How Tech start up Exerwise is keeping kids fitFollow article
Exerwise is an exciting tech statup based in Galway, Ireland that aims to create a product that encourages young children to take 60 minutes of exercise in a day. We here at Mint Tek Circuits recently sat down with Exerwise’s COO, Nicola O’Sullivan, and talked to her about her startup and the challenges they face.
O’Sullivan told us that the idea for Exerwise came to her and her co-founders while they were in final year of their engineering degree – they had originally researched the idea as part of their final year theses but they discovered that a more appropriate path was to create a business around the idea and create a product.
O’Sullivan and her team are very much into exercise, and assistive technology, so the project seemed like a natural fit. They were also growing concerned about the growing obesity levels in children, and so decided to aim their product, an activity tracker, at children between the ages of 5 and 12 – “we noticed the growing trend of childhood obesity and were wondering what can we do about it. So why not apply technology that is out there and change it specifically for kids – activity trackers are not kid friendly, and we want to be able to have a product that encourages kids to be more active.”
Similar products exist on the market, but O’Sullivan discovered that even activity trackers that describe themselves as for children has designs that weren’t “necessarily child friendly”. Exerwise did a lot of research into, not only what products currently existed on the market, but also what customers really wanted from those products.
Initially they did a lot of customer validation surveys, particularly with parents as they would be the ones actually buying the activity trackers for their kids. They also looked to children and how they would respond to their activity trackers – they found, ultimately, that children “respond more to visual feedback, rather than me telling you you’ve done 12 minutes of exercise, or whatever.”
O’Sullivan also explained that during their research, they discovered that parents weren’t actually aware that the recommended daily activity level for children was 60 minutes. They found this surprising and felt it important to incorporate this fact into their product.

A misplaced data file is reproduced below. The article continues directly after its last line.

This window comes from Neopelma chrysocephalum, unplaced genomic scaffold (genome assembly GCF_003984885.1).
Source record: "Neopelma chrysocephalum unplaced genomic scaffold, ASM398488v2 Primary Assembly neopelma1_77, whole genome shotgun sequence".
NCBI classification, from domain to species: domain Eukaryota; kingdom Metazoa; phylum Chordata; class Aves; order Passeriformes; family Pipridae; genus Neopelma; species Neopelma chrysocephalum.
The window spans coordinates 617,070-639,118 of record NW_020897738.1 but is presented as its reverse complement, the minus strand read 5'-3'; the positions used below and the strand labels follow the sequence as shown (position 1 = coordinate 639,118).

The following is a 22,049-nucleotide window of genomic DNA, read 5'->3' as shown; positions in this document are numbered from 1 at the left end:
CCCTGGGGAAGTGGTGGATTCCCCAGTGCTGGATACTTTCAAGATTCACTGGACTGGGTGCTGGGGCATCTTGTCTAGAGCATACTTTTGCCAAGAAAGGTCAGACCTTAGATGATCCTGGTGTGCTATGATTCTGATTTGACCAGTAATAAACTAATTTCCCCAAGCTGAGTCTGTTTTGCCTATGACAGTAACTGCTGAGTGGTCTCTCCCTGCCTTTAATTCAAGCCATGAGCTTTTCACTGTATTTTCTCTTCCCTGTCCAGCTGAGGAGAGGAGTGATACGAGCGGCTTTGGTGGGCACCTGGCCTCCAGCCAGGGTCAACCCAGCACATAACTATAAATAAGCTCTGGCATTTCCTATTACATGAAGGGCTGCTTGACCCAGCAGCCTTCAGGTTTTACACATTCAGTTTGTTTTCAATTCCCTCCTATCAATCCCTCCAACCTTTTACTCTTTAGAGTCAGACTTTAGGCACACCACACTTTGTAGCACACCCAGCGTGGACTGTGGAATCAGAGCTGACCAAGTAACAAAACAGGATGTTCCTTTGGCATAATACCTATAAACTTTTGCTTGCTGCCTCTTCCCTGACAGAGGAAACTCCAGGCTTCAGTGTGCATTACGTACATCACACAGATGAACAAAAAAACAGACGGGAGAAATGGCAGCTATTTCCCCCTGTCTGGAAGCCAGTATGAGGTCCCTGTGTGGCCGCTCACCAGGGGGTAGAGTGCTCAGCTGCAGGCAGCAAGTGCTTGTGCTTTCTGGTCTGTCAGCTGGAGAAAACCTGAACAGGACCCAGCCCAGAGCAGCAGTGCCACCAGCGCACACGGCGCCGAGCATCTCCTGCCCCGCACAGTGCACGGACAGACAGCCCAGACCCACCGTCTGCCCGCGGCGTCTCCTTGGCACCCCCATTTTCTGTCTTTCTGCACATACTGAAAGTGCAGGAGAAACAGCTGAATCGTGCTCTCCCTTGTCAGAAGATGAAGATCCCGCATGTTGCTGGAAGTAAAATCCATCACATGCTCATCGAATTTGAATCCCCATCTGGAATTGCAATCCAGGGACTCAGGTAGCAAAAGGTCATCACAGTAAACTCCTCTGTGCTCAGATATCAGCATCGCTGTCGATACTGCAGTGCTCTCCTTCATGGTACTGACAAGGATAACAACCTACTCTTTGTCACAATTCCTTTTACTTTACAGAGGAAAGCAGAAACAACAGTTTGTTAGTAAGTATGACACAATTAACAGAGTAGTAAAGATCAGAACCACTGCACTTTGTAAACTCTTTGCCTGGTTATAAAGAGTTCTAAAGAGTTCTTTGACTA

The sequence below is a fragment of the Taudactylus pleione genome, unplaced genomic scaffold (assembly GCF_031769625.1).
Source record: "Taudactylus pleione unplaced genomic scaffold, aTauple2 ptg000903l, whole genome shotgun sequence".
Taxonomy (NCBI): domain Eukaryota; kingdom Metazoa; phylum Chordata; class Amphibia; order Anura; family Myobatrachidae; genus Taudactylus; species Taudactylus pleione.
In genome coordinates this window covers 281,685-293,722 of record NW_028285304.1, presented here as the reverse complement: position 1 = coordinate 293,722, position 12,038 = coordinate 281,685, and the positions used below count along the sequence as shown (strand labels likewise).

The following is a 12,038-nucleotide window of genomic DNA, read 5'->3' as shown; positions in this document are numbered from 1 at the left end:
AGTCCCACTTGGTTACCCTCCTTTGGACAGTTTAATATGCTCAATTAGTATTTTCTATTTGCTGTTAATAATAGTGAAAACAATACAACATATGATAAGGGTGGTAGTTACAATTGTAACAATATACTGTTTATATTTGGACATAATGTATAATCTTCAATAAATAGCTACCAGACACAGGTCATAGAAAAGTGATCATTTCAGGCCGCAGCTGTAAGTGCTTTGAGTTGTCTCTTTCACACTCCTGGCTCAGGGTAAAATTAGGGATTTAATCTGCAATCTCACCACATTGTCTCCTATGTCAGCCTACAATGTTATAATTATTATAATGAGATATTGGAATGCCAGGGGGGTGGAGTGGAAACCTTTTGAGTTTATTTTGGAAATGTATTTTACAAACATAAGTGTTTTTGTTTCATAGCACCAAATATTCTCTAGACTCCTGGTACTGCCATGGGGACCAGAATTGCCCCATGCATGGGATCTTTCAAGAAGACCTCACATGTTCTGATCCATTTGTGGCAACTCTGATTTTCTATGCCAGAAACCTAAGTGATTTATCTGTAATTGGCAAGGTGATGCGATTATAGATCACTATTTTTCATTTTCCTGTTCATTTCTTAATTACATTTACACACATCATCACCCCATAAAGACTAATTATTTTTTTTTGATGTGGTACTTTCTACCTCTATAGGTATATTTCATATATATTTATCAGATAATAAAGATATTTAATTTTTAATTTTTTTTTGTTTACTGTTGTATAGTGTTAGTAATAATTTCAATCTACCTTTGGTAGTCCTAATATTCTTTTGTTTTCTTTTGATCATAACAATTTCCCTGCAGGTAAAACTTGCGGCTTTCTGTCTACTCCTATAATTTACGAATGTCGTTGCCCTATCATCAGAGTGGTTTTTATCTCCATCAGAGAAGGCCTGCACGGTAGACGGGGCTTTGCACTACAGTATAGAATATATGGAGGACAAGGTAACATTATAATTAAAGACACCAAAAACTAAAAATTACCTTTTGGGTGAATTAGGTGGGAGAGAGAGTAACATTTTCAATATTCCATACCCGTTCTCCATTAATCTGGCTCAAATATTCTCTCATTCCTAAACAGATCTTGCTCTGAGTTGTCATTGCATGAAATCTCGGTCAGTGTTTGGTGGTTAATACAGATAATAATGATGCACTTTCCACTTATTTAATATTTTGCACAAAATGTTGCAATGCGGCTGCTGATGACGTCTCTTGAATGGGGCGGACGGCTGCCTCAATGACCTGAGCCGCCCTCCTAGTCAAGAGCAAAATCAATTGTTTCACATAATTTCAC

Creating the Prototype
Once O’Sullivan and the Exerwise team had nailed down the concept, they began to focus on the physical prototypes and testing. They originally began with Arduinos as they had “already used them” in college and so were familiar with the interfaces and coding languages needed to use them. They used Arduinos for their first proof of concept to “actually see if this was possible”.
Choosing a Microcontroller
Moving from Arduinos to smaller microcontrollers has been a “learning experience” for O’Sullivan and her team. They admit they don’t have extensive knowledge on microcontrollers but from using simple ones, like Teensy, they’ve been becoming more and more confident in using the devices. They find seeking feedback from fellow engineers to be invaluable, as they often have comments to add that makes the Exerwise team’s efforts more focused and efficient.
O’Sullivan explains that she gets a lot of feedback from engineers when they attended an ideation process, which brought together a group engineers and prospective end users to give them feedback on specific challenges they were facing in product development. Explaining her idea to experienced engineers, and the difficulties they were encountering, opened channels of communication and advice, and they got a lot of information on, not only microcontrollers, but the hardware tech industry as a whole. “We talked about things like accelerometers, and are we going in the right direction [with them] etc. It was those little bits of information that you got from people who’ve worked in the area. We took a lot away.”
Exerwise’s next challenge is to create a prototype they are happy with, and to that end they’re developing a KickStarter campaign to help them in this.
For a more indepth look into the Exerwise journey, you can read full interview transcripts and see video footage here: